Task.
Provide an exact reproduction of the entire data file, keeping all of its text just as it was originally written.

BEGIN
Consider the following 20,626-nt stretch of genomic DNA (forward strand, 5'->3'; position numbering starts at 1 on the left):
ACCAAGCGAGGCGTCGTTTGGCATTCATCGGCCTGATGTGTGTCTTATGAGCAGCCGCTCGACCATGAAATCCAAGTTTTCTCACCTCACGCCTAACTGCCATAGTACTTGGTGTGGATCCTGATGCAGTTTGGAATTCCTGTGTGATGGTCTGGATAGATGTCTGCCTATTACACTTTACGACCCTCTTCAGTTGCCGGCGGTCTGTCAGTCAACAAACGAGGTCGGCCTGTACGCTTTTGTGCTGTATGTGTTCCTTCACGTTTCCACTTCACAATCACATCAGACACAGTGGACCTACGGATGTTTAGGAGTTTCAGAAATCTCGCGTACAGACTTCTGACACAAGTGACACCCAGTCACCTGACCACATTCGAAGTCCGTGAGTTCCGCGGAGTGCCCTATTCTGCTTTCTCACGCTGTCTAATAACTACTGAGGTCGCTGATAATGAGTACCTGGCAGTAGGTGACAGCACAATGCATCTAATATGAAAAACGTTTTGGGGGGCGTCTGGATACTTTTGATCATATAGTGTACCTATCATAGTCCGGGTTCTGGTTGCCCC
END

Consider the following 20,626-nt stretch of genomic DNA (forward strand, 5'->3'; position numbering starts at 1 on the left):
ACCAAGCGAGGCGTCGTTTGGCATTCATCGGCCTGATGTGTGTCTTATGAGCAGCCGCTCGACCATGAAATCCAAGTTTTCTCACCTCACGCCTAACTGCCATAGTACTTGGTGTGGATCCTGATGCAGTTTGGAATTCCTGTGTGATGGTCTGGATAGATGTCTGCCTATTACACTTTACGACCCTCTTCAGTTGCCGGCGGTCTGTCAGTCAACAAACGAGGTCGGCCTGTACGCTTTTGTGCTGTATGTGTTCCTTCACGTTTCCACTTCACAATCACATCAGACACAGTGGACCTACGGATGTTTAGGAGTTTCAGAAATCTCGCGTACAGACTTCTGACACAAGTGACACCCAGTCACCTGACCACATTCGAAGTCCGTGAGTTCCGCGGAGTGCCCTATTCTGCTTTCTCACGCTGTCTAATAACTACTGAGGTCGCTGATAATGAGTACCTGGCAGTAGGTGACAGCACAATGCATCTAATATGAAAAACGTTTTGGGGGGCGTCTGGATACTTTTGATCATATAGTGTACCTATCATAGTCCGGGTTCTGGTTGCCCC